Students with disabilities will continue to receive individualized support through academic advising, peer mentorship and tutoring, workshops and networking, thanks to a five-year, $2 million federal grant to Cal Poly Pomona.
The Achievement, Retention, and Commitment to Higher Education Success (ARCHES) program under the Disability Resource Center (DRC) received the Student Support Services grant from the U.S. Department of Education in early August.
The new grant, which includes a 3.5 percent increase from the previous cycle, is especially significant given the fact that less than 5 percent of funds this cycle went to disability support programs – a testament to the impact ARCHES has on students.
“ARCHES creates a safe space for students with disabilities to have honest conversations about how navigate the campus so they do not crack academically. We help them understand how to communicate or request policies without having to disclose their disability,” said Patricia Durán-Quezada, project director.
ARCHES was established at Cal Poly Pomona in 1997 with the goal of establishing academic support services for students with disabilities. Today, the program serves 150 students each year.
The high-level supplemental support for ARCHES students has a direct impact on their academic progress and the university’s Graduation Initiative 2025 objectives, including improved retention and graduation rates and the closing of equity gaps. More than 45 percent of ARCHES students at CPP are low-income, first-year students.
“ARCHES lays the blueprint for ways to support students with disabilities. At the DRC we are always looking to expand services beyond accommodations. We look to model ARCHES because of the success it has had through the years,” said Tracee Passeggi, director of the Disability Resource Center.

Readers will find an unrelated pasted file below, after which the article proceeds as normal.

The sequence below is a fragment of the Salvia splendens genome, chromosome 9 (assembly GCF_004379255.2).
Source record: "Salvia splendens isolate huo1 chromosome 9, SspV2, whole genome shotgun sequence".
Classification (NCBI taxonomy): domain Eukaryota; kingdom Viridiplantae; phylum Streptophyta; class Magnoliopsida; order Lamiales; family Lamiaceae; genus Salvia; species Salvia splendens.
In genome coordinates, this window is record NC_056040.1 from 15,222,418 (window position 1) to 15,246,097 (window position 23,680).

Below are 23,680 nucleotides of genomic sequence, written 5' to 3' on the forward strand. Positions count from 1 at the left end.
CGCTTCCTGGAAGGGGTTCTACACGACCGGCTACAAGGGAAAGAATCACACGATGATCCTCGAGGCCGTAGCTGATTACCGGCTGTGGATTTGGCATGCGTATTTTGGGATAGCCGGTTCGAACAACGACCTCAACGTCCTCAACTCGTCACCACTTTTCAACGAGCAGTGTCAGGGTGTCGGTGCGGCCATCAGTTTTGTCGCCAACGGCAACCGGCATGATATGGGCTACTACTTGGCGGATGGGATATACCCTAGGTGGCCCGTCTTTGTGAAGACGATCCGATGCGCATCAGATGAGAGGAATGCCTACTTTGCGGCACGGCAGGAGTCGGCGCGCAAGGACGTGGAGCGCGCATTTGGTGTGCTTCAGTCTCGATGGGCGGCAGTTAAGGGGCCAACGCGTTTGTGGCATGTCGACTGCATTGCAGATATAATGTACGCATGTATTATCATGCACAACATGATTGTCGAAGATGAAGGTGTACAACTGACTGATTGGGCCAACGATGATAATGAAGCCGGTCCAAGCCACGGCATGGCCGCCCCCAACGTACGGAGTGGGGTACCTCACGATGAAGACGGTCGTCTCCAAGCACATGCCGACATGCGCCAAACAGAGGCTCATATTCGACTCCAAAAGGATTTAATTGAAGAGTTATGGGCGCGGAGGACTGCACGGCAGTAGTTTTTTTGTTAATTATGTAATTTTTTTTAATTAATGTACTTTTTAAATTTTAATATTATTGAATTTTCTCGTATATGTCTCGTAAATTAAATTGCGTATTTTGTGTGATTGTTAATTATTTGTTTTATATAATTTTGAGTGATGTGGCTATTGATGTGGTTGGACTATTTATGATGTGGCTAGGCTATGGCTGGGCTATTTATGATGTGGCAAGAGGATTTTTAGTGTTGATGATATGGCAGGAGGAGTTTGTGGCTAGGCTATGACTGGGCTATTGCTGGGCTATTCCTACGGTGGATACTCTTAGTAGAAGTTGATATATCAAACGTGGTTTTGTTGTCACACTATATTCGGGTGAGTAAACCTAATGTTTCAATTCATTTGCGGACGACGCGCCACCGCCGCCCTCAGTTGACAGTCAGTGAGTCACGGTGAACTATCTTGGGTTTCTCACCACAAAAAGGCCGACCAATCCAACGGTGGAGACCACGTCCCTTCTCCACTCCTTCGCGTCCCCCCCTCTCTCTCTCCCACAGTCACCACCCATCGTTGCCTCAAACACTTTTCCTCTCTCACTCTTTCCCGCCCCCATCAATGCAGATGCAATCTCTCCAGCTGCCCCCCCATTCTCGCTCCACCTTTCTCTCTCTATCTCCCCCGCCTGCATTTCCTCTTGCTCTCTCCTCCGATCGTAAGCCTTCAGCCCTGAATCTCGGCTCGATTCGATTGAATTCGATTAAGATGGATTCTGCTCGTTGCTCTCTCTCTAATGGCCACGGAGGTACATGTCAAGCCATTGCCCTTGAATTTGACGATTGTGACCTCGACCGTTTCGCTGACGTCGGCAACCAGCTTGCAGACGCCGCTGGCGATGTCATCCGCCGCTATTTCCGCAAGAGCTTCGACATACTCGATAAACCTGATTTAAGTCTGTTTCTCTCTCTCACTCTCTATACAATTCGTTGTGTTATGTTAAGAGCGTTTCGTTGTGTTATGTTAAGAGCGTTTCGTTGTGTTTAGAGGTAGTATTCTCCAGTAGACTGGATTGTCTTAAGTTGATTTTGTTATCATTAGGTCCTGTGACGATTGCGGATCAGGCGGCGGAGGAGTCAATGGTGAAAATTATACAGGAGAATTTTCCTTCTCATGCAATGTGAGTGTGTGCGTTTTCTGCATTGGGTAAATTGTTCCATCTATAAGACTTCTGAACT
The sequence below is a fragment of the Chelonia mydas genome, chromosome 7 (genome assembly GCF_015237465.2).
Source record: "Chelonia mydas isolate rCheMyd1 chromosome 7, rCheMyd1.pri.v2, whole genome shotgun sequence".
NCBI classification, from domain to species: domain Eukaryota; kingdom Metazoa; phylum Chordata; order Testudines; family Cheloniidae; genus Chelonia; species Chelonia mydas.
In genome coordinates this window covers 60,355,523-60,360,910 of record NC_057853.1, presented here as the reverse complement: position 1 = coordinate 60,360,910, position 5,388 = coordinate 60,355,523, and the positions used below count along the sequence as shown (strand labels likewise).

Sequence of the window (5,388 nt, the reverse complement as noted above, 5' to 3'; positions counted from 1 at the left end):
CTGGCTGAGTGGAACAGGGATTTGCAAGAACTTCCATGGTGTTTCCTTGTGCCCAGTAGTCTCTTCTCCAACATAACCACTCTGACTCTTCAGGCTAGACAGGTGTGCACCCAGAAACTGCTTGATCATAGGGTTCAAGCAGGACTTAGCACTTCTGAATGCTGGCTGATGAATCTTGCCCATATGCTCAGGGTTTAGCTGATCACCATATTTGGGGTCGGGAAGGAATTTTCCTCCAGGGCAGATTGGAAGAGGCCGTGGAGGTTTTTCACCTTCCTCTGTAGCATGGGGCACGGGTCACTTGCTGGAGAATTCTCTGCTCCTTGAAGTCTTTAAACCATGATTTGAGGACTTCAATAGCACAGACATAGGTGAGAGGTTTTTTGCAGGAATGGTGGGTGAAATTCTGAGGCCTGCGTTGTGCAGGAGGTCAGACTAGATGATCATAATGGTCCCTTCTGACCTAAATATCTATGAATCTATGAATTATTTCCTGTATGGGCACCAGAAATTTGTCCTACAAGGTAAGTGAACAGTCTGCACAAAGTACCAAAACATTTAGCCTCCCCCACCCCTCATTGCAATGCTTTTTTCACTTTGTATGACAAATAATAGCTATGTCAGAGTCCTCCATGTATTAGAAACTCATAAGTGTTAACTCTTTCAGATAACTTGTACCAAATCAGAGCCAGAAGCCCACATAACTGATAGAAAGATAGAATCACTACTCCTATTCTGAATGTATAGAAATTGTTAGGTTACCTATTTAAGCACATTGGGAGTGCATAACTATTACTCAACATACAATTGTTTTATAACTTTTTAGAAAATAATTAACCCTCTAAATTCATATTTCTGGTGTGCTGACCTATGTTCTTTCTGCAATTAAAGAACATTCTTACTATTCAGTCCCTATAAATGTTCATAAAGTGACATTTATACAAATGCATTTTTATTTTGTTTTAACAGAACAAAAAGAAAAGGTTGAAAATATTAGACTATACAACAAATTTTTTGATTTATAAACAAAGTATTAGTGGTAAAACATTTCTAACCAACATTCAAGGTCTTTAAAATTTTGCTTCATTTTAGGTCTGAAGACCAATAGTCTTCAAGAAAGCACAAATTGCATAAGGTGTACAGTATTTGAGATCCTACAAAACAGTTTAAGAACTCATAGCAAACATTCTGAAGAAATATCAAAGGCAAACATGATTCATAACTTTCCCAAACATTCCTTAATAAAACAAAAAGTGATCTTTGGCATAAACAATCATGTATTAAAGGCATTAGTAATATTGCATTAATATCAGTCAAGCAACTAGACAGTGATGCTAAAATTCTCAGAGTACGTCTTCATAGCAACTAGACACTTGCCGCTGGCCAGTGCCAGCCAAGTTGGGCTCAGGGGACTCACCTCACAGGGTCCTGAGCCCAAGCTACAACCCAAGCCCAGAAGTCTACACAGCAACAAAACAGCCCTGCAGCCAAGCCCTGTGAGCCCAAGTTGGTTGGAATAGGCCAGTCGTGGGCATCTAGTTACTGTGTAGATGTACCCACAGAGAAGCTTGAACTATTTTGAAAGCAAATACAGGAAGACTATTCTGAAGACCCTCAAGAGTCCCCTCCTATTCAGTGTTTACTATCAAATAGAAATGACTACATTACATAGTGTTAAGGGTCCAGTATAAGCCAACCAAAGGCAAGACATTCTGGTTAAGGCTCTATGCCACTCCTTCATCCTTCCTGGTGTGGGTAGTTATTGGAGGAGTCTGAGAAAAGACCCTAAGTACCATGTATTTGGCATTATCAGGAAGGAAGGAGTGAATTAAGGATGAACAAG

“We have a strong relationship with the DRC. We understand how critical it is to put the student first and tailor services to their specific needs,” Durán-Quezada said. “Understanding our students is critical.”
Additionally, the program prides itself on offering a seamless campus experience offering online programs, such as CPP Connect to manage advising and tutoring appointments, iGrad for financial literacy education, and LinkedIn Learning for training resources for peer tutors and mentors.
To be part of ARCHES, students must first be registered with the DRC. The program is currently accepting applications for the 2020-21 academic year and will begin intake interviews later in August. Visit the ARCHES website for more information.